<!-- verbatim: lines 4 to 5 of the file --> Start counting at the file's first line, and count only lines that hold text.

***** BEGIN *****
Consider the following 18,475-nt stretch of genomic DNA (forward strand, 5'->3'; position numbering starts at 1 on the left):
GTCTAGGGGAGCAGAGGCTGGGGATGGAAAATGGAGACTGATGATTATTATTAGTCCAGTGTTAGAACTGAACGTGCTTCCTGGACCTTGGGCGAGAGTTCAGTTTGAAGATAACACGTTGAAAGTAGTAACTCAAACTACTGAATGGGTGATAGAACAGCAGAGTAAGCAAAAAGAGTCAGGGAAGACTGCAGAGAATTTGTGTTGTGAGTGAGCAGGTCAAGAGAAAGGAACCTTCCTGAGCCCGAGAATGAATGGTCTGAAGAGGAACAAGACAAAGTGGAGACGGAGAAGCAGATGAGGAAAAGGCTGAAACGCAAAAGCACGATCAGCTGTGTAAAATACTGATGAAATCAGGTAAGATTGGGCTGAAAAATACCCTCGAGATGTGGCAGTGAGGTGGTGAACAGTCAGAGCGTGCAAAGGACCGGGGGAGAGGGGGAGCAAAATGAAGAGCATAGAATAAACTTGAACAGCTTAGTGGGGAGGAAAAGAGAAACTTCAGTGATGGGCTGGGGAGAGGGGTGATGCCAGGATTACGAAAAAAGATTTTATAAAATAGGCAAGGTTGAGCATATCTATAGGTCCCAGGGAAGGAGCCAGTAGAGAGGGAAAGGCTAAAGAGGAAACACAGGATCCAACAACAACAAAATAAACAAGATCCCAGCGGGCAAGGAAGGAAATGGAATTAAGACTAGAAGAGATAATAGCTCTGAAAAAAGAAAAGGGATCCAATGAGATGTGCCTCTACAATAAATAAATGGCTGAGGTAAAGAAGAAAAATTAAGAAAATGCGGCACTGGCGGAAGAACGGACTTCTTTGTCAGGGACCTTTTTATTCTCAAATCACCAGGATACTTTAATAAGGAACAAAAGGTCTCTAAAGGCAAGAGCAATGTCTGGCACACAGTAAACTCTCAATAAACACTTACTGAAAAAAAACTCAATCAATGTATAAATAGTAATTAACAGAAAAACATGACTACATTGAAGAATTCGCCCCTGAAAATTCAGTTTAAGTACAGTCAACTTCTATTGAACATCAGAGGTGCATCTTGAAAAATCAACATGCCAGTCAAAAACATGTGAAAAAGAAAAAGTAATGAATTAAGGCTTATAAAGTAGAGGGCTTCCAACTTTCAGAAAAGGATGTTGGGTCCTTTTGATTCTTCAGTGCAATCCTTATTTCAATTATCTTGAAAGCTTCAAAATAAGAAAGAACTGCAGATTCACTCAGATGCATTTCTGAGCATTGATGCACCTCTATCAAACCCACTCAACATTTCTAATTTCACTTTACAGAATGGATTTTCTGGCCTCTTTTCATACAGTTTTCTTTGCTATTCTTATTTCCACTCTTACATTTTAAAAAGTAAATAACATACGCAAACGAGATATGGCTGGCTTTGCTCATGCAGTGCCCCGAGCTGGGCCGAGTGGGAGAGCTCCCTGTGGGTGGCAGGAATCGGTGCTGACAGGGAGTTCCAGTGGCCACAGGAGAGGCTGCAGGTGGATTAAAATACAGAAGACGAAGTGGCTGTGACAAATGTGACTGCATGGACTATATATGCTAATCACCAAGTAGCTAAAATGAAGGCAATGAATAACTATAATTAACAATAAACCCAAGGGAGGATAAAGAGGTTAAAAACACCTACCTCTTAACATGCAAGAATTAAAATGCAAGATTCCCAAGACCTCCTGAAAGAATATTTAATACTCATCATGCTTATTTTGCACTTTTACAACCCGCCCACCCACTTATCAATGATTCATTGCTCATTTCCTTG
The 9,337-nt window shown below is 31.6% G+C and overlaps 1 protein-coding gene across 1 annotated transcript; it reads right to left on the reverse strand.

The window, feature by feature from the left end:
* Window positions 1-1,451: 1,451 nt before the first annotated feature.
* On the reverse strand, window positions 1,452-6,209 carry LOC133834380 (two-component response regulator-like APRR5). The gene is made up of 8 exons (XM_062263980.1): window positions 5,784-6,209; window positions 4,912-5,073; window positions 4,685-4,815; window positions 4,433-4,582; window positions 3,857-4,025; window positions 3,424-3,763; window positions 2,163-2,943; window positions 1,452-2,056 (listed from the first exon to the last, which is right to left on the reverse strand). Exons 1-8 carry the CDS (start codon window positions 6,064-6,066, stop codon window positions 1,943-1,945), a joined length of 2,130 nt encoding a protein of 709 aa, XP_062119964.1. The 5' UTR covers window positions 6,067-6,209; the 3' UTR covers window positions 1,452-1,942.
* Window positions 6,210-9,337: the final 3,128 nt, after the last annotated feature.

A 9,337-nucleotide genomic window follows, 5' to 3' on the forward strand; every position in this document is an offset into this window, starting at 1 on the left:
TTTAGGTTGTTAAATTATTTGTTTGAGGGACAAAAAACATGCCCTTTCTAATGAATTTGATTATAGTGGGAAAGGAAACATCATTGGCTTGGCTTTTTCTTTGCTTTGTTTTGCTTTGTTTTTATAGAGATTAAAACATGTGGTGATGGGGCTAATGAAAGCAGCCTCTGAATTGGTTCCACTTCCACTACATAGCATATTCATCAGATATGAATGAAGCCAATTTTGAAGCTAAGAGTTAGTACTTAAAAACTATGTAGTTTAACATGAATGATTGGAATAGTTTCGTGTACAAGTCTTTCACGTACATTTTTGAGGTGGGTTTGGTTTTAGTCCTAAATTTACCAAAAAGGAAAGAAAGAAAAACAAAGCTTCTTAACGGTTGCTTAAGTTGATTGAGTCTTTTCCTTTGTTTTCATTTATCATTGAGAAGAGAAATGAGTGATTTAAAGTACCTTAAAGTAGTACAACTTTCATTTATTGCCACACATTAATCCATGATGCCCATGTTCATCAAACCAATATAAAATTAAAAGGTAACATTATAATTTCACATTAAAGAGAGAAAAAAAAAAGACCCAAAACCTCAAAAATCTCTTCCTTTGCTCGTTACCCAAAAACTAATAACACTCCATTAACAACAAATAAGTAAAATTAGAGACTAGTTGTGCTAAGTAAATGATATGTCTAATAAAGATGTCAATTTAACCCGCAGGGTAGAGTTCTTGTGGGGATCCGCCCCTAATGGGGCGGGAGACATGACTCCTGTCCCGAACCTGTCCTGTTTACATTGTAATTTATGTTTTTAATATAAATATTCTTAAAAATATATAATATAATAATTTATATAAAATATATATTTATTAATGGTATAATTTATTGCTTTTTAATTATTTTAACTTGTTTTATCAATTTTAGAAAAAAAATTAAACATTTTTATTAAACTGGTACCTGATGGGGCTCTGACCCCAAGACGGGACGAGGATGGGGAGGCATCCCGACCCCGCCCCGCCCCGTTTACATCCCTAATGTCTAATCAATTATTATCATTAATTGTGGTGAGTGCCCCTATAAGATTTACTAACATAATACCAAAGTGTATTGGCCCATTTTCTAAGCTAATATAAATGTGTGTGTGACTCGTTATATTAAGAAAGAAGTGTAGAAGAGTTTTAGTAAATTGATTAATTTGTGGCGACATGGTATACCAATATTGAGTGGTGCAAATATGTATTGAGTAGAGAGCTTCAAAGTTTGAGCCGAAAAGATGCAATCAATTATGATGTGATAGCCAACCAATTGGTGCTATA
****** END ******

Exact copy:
The window, feature by feature from the left end:
* Window positions 1-1,451: 1,451 nt before the first annotated feature.